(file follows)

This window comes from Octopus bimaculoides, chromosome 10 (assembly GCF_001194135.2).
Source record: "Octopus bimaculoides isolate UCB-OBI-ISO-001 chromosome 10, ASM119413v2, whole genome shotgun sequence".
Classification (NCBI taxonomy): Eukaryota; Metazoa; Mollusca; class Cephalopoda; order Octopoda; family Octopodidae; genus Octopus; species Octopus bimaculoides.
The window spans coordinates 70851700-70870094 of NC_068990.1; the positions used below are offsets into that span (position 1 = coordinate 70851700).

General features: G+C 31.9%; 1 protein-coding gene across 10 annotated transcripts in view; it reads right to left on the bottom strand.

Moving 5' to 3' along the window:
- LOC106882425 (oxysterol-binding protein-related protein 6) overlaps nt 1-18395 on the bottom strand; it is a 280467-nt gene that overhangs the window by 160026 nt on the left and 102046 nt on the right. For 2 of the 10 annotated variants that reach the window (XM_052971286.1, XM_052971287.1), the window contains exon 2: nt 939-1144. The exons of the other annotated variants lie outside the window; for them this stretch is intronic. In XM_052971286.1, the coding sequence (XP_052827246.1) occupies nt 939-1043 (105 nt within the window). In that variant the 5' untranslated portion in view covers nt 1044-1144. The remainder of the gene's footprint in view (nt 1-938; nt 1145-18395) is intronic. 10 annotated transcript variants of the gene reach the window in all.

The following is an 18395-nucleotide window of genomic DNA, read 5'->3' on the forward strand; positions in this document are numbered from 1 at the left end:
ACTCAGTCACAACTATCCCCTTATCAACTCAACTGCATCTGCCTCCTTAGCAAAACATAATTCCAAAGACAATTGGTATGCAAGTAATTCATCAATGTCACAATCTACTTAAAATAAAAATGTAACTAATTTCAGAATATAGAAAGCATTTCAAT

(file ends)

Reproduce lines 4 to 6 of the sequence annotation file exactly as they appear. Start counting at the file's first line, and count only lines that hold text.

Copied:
The window spans coordinates 70851700-70870094 of NC_068990.1; the positions used below are offsets into that span (position 1 = coordinate 70851700).

General features: G+C 31.9%; 1 protein-coding gene across 10 annotated transcripts in view; it reads right to left on the bottom strand.

Moving 5' to 3' along the window: